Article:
But the biggest strengths of this tool are its reports and dashboard. It does come with several very useful pre-built reports that are custom-tailored for specific purposes such as troubleshooting, capacity planning or billing. And as good as its built-in reports are, the tool also allows administrators to create custom reports to their liking.
The product’s dashboard is just as impressive as its reports. It includes several pie charts with things such as top applications, top protocols or top conversations. It can also display a sort of heat map with the status of the monitored interfaces. And just like the reports, the dashboard can also be customized to include only the information you find useful. The dashboard is also where alerts are displayed in the form of pop-ups. On-the-go network administrator won’t feel left out as a smartphone app is available and it will give you access to both the dashboard and reports.
The ManageEngine NetFlow Analyzer supports most flow technologies including NetFlow, IPFIX, J-flow, NetStream, and a few others. This tool also boasts an excellent integration with Cisco devices, with the possibility of adjusting traffic shaping and/or QoS policies right from within the tool.
The ManageEngine NetFlow Analyzer comes in two versions. There’s a free version that is limited to monitoring only two interfaces of flows. While this is not much, it could be all that you need. And that free version will allow unlimited devices for the first 30 days, giving you a chance to give a thorough test run. Once the trial is over, licenses are available in several sizes from 100 to 2500 interfaces or flows with prices starting at about $600 plus annual maintenance fees.
4. Paessler Router Traffic Grapher (PRTG)
PRTG from Paessler is another well-known, all-in-one solution whose primary purpose is monitoring bandwidth utilization. It’s also used to monitor the availability and health of different network resources. As such, it’s another very useful tool for network administrators. But thanks to a NetFlow sensor that is available for the product, PRTG can also serve as a NetFlow collector and analyzer.
In fact, PRTG is not just a bandwidth monitoring tool or a NetFlow collector and analyzer. It uses several technologies to monitor systems, devices, traffic, and applications. Among them the product will use SNMP with ready to use and custom options, WMI and Windows performance counters, SSH for Linux/Unix and MacOS systems, flows—such as NetFlow or sFlow—and packet sniffing, HTTP requests, REST APIs returning XML or JSON, Ping, SQL and many more.
Installing PRTG is easy. You simply run the installer, then the auto-discovery process will discover devices and set up sensors. You are then free to add additional sensors—such as NetFlow collectors—manually. There’s even a detailed video on Paessler’s website that will show you how it’s done.
The server runs on Windows only but its user interface is web-based and can be accessed from any browser. There’s also a mobile client app that you can install on your smartphone. The mobile client app has a unique feature in the form of QR labels that you can print and affix on your devices. Then, a scan of the code from the mobile app will quickly open that device’s sensor data.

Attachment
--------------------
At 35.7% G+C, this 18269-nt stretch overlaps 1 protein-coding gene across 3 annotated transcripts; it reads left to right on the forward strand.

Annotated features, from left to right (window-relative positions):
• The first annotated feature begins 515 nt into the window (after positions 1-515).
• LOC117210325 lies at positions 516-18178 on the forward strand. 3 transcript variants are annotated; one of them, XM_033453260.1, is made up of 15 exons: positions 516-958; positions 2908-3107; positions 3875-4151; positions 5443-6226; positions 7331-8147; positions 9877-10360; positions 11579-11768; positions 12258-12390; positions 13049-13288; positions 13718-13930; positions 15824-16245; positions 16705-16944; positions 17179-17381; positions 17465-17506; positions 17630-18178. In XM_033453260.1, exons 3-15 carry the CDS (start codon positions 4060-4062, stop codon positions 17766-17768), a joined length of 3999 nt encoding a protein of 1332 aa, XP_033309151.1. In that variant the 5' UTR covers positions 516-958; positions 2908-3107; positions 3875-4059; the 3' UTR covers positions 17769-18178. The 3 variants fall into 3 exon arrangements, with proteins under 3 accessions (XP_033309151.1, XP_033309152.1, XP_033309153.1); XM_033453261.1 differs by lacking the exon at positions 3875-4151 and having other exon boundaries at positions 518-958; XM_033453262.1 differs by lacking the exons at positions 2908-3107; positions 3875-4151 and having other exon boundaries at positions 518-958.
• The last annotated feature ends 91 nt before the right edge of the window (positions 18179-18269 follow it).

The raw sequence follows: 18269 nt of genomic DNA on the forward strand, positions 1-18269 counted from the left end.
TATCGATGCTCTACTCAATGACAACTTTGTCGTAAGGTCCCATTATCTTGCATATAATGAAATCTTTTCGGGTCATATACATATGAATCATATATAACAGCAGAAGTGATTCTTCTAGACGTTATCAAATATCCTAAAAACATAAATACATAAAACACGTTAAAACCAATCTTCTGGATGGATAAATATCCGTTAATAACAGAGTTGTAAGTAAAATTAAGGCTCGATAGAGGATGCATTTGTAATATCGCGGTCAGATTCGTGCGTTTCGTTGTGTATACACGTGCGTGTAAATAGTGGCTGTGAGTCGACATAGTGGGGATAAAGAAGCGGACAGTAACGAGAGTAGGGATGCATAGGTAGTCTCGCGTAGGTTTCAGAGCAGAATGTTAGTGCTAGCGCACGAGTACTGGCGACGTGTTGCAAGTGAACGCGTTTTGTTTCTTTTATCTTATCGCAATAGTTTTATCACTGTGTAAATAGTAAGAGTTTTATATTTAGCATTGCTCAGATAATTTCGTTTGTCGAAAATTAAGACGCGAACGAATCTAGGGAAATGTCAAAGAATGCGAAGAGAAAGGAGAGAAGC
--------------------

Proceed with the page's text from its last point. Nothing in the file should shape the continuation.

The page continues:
Two versions of PRTG are available. There’s a free version which is limited to 100 sensors. Be aware that a sensor in PRTG parlance is not a device. It is, instead, the most basic element that can be monitored. For example, monitoring each port of a 48-port switch requires 48 sensors and NetFlow collection and analysis requires one sensor per flow exporter. At that pace, it’s obvious that 100 sensors might not be as much as it first appeared. If you need more than 100 sensors, you’ll need to purchase a license. They are available in 500, 1000, 2500, or 5000 sensors and there’s also an unlimited license. Prices vary from around $1 600 to just under $15 000. The free version will allow unlimited sensors for the first 30 days so you can benefit from a thorough test-drive of the product.
Last on our list is Scrutinizer from Plixer, another excellent NetFlow Analyzer. It is actually much more than that and some view it as a full incident response system. The product has the ability to monitor different flow types such as NetFlow, J-flow, NetStream, and IPFIX so you’re not limited to monitoring only Cisco devices.
Scrutinizer boasts a hierarchical design which offers streamlined and efficient data collection and allows you to start small and then scale way up to many million flows per second. The network is often first blamed whenever something goes wrong, With this tool, you can quickly find the real cause of almost every network issues. The product works with both physical and virtual environments and comes with advanced reporting features.
Scrutinizer is available in four license tiers. They range from the basic free version to the full-fledged SCR level which can scale up to over 10 million flows per second. The free version is limited to 10 thousand flows per second and it will only keep raw flow data for 5 hours but it should be more than enough to troubleshoot network issues. You can also try any license tier for 30 days after which it will revert back to the free version.